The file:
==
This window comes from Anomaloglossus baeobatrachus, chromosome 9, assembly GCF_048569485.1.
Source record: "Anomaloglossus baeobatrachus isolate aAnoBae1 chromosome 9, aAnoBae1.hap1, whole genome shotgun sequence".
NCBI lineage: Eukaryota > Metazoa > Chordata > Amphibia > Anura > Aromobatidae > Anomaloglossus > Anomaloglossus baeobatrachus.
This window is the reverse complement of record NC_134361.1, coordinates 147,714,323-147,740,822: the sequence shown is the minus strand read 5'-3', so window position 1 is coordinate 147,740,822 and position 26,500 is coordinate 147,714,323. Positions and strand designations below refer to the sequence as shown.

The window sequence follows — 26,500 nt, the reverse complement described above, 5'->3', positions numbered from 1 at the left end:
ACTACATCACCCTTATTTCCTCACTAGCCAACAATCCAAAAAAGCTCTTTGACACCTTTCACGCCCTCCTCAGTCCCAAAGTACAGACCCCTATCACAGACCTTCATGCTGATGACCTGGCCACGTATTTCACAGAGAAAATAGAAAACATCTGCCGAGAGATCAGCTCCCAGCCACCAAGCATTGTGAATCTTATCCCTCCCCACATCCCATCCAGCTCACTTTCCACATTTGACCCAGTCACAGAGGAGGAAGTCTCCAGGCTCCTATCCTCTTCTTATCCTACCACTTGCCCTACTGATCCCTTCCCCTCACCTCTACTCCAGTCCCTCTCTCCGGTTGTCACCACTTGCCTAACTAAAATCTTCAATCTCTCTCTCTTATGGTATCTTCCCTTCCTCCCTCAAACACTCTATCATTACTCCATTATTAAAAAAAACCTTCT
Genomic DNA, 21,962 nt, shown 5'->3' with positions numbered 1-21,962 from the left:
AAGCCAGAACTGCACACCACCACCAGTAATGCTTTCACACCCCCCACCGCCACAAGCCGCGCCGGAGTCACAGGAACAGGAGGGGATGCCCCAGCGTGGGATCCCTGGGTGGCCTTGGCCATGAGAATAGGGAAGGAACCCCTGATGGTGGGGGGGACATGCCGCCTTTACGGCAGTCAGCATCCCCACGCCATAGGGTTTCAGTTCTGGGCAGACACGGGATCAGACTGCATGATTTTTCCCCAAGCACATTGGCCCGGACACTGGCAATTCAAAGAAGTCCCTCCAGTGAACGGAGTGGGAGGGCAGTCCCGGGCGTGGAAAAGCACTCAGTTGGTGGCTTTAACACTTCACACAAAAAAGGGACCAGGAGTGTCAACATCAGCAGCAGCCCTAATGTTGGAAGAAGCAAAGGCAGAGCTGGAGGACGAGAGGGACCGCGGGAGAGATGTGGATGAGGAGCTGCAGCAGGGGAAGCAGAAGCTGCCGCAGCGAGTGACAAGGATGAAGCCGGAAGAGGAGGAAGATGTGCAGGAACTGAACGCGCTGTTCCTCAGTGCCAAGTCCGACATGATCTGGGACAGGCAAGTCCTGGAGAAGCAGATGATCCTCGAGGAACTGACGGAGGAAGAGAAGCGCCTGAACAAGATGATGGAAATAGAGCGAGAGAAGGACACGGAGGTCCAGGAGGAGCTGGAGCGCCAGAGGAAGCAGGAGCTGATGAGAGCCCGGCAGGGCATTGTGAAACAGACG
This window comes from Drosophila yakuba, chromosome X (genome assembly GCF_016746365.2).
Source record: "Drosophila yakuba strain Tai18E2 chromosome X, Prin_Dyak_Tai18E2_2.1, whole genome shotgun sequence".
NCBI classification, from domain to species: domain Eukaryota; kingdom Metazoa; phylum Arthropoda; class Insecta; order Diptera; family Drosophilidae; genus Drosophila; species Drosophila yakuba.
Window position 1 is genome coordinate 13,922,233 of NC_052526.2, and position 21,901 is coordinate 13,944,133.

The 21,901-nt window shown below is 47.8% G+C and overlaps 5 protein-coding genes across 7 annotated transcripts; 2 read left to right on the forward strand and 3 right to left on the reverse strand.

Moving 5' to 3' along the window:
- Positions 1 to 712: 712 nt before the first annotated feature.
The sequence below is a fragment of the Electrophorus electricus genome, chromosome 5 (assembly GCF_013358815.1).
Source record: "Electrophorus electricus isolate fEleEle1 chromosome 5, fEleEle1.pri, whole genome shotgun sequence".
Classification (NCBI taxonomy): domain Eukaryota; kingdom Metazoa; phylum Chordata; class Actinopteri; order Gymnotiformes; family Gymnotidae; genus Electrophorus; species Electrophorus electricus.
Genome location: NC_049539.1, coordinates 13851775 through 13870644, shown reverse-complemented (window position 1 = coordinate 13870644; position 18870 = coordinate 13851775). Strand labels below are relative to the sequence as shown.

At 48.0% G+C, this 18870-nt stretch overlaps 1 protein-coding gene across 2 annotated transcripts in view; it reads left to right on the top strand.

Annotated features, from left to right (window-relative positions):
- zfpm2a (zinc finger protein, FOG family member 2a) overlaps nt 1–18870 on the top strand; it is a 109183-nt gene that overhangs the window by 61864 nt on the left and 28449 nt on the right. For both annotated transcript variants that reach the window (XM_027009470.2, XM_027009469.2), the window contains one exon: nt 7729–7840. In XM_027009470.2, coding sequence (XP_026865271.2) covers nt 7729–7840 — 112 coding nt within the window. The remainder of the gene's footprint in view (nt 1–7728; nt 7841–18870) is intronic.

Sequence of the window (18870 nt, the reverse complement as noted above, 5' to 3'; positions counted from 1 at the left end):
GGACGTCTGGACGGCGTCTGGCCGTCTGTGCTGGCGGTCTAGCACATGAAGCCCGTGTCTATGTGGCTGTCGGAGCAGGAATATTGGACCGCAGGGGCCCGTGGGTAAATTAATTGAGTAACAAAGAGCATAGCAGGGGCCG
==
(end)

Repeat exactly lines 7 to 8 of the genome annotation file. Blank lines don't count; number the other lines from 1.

Genomic DNA, 21,962 nt, shown 5'->3' with positions numbered 1-21,962 from the left:
AAGCCAGAACTGCACACCACCACCAGTAATGCTTTCACACCCCCCACCGCCACAAGCCGCGCCGGAGTCACAGGAACAGGAGGGGATGCCCCAGCGTGGGATCCCTGGGTGGCCTTGGCCATGAGAATAGGGAAGGAACCCCTGATGGTGGGGGGGACATGCCGCCTTTACGGCAGTCAGCATCCCCACGCCATAGGGTTTCAGTTCTGGGCAGACACGGGATCAGACTGCATGATTTTTCCCCAAGCACATTGGCCCGGACACTGGCAATTCAAAGAAGTCCCTCCAGTGAACGGAGTGGGAGGGCAGTCCCGGGCGTGGAAAAGCACTCAGTTGGTGGCTTTAACACTTCACACAAAAAAGGGACCAGGAGTGTCAACATCAGCAGCAGCCCTAATGTTGGAAGAAGCAAAGGCAGAGCTGGAGGACGAGAGGGACCGCGGGAGAGATGTGGATGAGGAGCTGCAGCAGGGGAAGCAGAAGCTGCCGCAGCGAGTGACAAGGATGAAGCCGGAAGAGGAGGAAGATGTGCAGGAACTGAACGCGCTGTTCCTCAGTGCCAAGTCCGACATGATCTGGGACAGGCAAGTCCTGGAGAAGCAGATGATCCTCGAGGAACTGACGGAGGAAGAGAAGCGCCTGAACAAGATGATGGAAATAGAGCGAGAGAAGGACACGGAGGTCCAGGAGGAGCTGGAGCGCCAGAGGAAGCAGGAGCTGATGAGAGCCCGGCAGGGCATTGTGAAACAGACG